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United States v. Fuentez

United States District Court, District of Columbia

November 25, 2019



          ROSEMARY M. COLLYER United States District Judge

         When executing a search warrant for defendant Samiro Fuentez' room as part of an unrelated criminal investigation, Metropolitan Police Department officers found a pistol in a gun box at the bottom of a large laundry bag. The officers seized the pistol. Several months later, they arrested Mr. Fuentez on a charge of felon in possession of a firearm. Mr. Fuentez now moves to suppress the pistol as the product of a warrantless seizure, as well as incriminating statements made after his arrest that the government would reserve for impeachment. Because the pistol was evidence of a crime and because his statements were uncoerced, the Court will deny his motion to suppress the pistol and grant in part and deny in part his motion to suppress his statements.

         I. FACTS[1]

         In the course of investigating an alleged sexual assault, the Metropolitan Police Department (MPD) obtained a valid search warrant on November 17, 2017, to search the two-story townhome in Northeast where Mr. Fuentez lived with his family, including minor children. MPD officers executed that warrant four days later, on the morning of November 21, 2017.

         They were particularly interested in Mr. Fuentez' bedroom and with collecting biological, electronic, and documentary evidence related to the alleged assault. To that end, the warrant authorized:

Processing of the crime scene and the collection of evidence, [t]o include photography and diagrams. The collection of DNA, bedding to include gray blanket, washcloths, towels, napkins, all cellular phones, computers, electronic tablets, cameras and video recording equipment, documents that would link Samiro Fuentez to the other suspects in this crime.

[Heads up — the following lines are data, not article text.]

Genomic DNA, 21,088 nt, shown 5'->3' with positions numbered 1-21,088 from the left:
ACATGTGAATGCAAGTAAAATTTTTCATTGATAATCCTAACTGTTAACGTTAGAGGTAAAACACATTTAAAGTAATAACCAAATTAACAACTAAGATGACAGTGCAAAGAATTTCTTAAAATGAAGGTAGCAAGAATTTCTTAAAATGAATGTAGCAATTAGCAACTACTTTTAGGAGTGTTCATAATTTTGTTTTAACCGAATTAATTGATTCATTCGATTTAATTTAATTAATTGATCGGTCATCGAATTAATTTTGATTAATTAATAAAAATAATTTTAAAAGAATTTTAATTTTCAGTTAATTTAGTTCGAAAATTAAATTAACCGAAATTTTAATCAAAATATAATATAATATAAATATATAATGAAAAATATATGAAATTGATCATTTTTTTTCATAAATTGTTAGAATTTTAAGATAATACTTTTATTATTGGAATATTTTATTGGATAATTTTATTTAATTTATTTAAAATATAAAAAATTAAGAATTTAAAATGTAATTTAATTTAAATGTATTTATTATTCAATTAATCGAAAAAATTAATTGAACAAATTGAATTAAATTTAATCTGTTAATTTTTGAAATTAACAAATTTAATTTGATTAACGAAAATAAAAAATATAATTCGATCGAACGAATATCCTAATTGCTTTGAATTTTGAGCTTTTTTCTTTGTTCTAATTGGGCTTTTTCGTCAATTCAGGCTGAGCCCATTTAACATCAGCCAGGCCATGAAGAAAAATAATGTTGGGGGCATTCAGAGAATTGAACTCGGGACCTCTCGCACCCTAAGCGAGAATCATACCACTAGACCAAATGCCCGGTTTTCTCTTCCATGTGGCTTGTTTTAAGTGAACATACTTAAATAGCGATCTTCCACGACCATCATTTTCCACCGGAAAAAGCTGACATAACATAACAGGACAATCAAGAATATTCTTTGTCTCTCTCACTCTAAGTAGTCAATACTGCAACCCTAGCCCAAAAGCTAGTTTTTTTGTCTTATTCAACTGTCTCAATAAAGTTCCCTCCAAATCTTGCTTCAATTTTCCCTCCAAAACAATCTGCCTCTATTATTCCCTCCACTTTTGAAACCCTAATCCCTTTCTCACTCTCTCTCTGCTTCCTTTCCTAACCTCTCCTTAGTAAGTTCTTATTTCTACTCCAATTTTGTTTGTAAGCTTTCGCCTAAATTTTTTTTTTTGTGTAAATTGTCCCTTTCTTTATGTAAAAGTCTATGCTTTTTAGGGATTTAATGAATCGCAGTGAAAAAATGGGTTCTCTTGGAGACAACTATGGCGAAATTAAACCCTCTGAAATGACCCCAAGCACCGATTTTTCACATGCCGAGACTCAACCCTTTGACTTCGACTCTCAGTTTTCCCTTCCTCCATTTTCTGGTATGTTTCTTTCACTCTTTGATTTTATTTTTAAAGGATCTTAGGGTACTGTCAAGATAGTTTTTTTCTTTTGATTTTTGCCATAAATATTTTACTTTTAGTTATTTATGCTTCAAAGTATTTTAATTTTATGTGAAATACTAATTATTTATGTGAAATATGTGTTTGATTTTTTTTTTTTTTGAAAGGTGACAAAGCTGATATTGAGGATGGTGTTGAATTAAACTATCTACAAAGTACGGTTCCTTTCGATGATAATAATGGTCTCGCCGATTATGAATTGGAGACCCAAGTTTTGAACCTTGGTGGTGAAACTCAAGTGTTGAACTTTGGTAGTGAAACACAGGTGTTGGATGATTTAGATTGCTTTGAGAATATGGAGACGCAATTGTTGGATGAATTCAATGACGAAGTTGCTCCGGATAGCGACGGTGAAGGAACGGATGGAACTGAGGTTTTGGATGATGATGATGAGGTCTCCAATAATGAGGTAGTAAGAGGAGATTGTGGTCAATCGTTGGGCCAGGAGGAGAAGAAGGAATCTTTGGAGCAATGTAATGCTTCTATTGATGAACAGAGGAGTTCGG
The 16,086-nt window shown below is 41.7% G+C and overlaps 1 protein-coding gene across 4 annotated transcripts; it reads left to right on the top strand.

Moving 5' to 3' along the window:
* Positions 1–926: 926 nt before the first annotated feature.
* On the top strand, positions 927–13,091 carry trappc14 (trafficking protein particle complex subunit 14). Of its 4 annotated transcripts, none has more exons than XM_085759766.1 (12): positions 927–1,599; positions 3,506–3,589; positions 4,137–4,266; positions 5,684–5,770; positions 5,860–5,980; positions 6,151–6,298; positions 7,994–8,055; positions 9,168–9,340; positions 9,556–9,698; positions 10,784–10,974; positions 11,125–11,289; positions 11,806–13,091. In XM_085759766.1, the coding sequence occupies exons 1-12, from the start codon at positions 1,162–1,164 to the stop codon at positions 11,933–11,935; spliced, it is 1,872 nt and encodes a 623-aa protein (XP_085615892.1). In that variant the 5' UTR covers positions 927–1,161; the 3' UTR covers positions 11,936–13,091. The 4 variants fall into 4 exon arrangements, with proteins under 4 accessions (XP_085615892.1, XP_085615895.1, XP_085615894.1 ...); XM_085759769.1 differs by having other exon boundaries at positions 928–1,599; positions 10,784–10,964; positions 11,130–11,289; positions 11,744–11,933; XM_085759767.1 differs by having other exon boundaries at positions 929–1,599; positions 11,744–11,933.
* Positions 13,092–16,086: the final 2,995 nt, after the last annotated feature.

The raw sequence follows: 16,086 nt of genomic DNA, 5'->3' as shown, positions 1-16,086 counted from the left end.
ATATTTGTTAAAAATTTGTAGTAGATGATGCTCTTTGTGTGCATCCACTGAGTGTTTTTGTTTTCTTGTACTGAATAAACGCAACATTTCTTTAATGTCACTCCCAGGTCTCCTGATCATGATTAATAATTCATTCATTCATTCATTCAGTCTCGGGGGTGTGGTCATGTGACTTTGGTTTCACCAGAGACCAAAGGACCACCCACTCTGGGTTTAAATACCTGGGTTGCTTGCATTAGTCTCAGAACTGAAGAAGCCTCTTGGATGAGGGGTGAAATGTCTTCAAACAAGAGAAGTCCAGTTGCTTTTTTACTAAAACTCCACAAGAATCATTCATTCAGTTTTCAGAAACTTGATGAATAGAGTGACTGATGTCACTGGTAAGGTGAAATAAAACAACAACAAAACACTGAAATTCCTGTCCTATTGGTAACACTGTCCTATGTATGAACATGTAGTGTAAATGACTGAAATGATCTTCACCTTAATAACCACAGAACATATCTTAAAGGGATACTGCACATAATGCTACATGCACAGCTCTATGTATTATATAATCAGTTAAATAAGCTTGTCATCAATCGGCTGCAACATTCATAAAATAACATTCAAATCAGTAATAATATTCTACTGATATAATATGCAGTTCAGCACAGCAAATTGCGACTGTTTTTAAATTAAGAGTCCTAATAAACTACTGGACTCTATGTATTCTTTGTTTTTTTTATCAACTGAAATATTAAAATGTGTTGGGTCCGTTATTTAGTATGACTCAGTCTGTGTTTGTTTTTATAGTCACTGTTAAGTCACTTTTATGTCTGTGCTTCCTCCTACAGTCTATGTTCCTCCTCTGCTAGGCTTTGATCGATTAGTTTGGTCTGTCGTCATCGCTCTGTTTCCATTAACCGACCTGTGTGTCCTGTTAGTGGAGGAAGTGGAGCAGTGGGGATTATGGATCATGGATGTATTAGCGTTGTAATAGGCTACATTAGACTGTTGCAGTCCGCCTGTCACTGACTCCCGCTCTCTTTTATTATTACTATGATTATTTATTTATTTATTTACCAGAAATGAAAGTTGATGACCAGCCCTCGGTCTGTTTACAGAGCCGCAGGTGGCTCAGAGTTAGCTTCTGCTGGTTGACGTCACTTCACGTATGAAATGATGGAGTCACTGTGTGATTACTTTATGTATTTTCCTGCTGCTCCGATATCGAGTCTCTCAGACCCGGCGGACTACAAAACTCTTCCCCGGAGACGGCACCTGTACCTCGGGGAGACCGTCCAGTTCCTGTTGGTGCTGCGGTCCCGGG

Mr. Fuentez was not present for the beginning of the search but his room was identified by his mother.

         When the officers entered Mr. Fuentez' room they saw a Glock magazine speed loader on a bedroom bureau and a box of ammunition atop a nearby radiator. While searching for biological materials consistent with the warrant the officers also emptied several large laundry bags, in one of which they found an unlocked gun box with the Glock logo printed on the side. Inside the box was a 9mm Glock 43 pistol with one round in the magazine. Cf. United States v. Taylor, 497 F.3d 673, 680 (D.C. Cir. 2007) (“We accordingly reaffirm that gun cases and similar containers support no reasonable expectation of privacy if their contents can be inferred from their outward appearance.”). The officers seized the pistol.

         Because Mr. Fuentez had a prior felony, he could not legally possess a firearm. 18 U.S.C. § 922(g)(1); D.C. Code § 22-4503. On this basis, MPD obtained an arrest warrant for Mr. Fuentez on May 30, 2018, which they executed without incident on June 3, 2018. Mr. Fuentez was then taken to MPD headquarters where he invoked his Miranda rights. However, as two MPD officers were walking Mr. Fuentez to his cell, the three got to talking. At some point during the conversation the officers mentioned that Mr. Fuentez' home had been shot at that morning and asked Mr. Fuentez “what he was going to do about it.” Mot. to Suppress Statements [Dkt. 17] at 1 (quoting discovery disclosures). Mr. Fuentez responded, “That's why I need my gun back.” Id.

         Mr. Fuentez now moves to suppress the pistol and derivative evidence, as well as his statement. The government opposes. The Court held a hearing on November 8, 2019, and received post-hearing supplemental briefing from the parties. The motions are ripe for review.[2]


         A. Tangible Evidence

         The Fourth Amendment guarantees “[t]he right of the people to be secure in their persons, houses, papers, and effects, against unreasonable searches and seizures.” U.S. Const. amend. IV. “Time and again” the Supreme Court “has observed that searches and seizures conducted outside the judicial process, without prior approval by judge or magistrate, are per se unreasonable under the Fourth Amendment-subject only to a few specifically established and well delineated exceptions.” Minnesota v. Dickerson, 508 U.S. 366, 372 (1993).

         One such exception to the warrant requirement is the plain view doctrine. “It is well established that under certain circumstances the police may seize evidence in plain view without a warrant.” Coolidge v. New Hampshire, 403 U.S. 443, 465 (1971). But this exception has conditions. For example, “not only must the item be in plain view; its incriminating character must also be ‘immediately apparent.'” Horton v. California, 496 U.S. 128, 136 (1990) (quoting Coolidge, 403 U.S. at 466). That is to ...

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